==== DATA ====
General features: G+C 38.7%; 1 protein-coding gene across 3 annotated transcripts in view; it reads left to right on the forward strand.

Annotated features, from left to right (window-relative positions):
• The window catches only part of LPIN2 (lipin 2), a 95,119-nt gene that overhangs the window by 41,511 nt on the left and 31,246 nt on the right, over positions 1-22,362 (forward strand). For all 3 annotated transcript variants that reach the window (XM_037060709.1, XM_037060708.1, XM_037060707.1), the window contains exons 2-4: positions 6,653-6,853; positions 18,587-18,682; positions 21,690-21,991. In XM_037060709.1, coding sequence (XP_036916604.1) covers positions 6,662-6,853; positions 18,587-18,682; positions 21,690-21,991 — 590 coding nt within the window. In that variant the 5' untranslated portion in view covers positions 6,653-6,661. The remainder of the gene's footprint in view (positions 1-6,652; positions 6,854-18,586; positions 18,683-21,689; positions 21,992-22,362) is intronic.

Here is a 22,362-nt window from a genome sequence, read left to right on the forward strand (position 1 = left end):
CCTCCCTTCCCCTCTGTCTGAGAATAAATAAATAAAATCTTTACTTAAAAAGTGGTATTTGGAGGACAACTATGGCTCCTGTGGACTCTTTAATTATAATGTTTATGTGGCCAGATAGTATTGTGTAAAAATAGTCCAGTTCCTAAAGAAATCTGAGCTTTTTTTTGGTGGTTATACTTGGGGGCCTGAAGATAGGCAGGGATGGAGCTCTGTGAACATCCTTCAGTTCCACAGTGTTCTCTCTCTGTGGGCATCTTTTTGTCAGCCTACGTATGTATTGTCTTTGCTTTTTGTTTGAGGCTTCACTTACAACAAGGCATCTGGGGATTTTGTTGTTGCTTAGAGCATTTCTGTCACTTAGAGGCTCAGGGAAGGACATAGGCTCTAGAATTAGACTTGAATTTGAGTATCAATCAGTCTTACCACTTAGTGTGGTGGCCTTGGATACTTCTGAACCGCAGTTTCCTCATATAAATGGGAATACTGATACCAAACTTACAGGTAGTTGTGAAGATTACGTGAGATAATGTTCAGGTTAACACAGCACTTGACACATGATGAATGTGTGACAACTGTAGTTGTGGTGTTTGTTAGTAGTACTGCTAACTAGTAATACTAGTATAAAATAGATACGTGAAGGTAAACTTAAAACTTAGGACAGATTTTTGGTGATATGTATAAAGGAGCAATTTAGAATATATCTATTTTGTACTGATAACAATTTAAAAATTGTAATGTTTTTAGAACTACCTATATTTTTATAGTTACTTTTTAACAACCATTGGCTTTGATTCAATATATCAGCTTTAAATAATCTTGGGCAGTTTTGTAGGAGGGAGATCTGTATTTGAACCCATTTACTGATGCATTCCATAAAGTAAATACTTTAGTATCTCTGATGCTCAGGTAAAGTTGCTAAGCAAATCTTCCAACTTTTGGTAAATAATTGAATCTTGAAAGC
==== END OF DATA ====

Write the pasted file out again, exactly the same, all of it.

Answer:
General features: G+C 38.7%; 1 protein-coding gene across 3 annotated transcripts in view; it reads left to right on the forward strand.

Annotated features, from left to right (window-relative positions):
• The window catches only part of LPIN2 (lipin 2), a 95,119-nt gene that overhangs the window by 41,511 nt on the left and 31,246 nt on the right, over positions 1-22,362 (forward strand). For all 3 annotated transcript variants that reach the window (XM_037060709.1, XM_037060708.1, XM_037060707.1), the window contains exons 2-4: positions 6,653-6,853; positions 18,587-18,682; positions 21,690-21,991. In XM_037060709.1, coding sequence (XP_036916604.1) covers positions 6,662-6,853; positions 18,587-18,682; positions 21,690-21,991 — 590 coding nt within the window. In that variant the 5' untranslated portion in view covers positions 6,653-6,661. The remainder of the gene's footprint in view (positions 1-6,652; positions 6,854-18,586; positions 18,683-21,689; positions 21,992-22,362) is intronic.

Here is a 22,362-nt window from a genome sequence, read left to right on the forward strand (position 1 = left end):
CCTCCCTTCCCCTCTGTCTGAGAATAAATAAATAAAATCTTTACTTAAAAAGTGGTATTTGGAGGACAACTATGGCTCCTGTGGACTCTTTAATTATAATGTTTATGTGGCCAGATAGTATTGTGTAAAAATAGTCCAGTTCCTAAAGAAATCTGAGCTTTTTTTTGGTGGTTATACTTGGGGGCCTGAAGATAGGCAGGGATGGAGCTCTGTGAACATCCTTCAGTTCCACAGTGTTCTCTCTCTGTGGGCATCTTTTTGTCAGCCTACGTATGTATTGTCTTTGCTTTTTGTTTGAGGCTTCACTTACAACAAGGCATCTGGGGATTTTGTTGTTGCTTAGAGCATTTCTGTCACTTAGAGGCTCAGGGAAGGACATAGGCTCTAGAATTAGACTTGAATTTGAGTATCAATCAGTCTTACCACTTAGTGTGGTGGCCTTGGATACTTCTGAACCGCAGTTTCCTCATATAAATGGGAATACTGATACCAAACTTACAGGTAGTTGTGAAGATTACGTGAGATAATGTTCAGGTTAACACAGCACTTGACACATGATGAATGTGTGACAACTGTAGTTGTGGTGTTTGTTAGTAGTACTGCTAACTAGTAATACTAGTATAAAATAGATACGTGAAGGTAAACTTAAAACTTAGGACAGATTTTTGGTGATATGTATAAAGGAGCAATTTAGAATATATCTATTTTGTACTGATAACAATTTAAAAATTGTAATGTTTTTAGAACTACCTATATTTTTATAGTTACTTTTTAACAACCATTGGCTTTGATTCAATATATCAGCTTTAAATAATCTTGGGCAGTTTTGTAGGAGGGAGATCTGTATTTGAACCCATTTACTGATGCATTCCATAAAGTAAATACTTTAGTATCTCTGATGCTCAGGTAAAGTTGCTAAGCAAATCTTCCAACTTTTGGTAAATAATTGAATCTTGAAAGC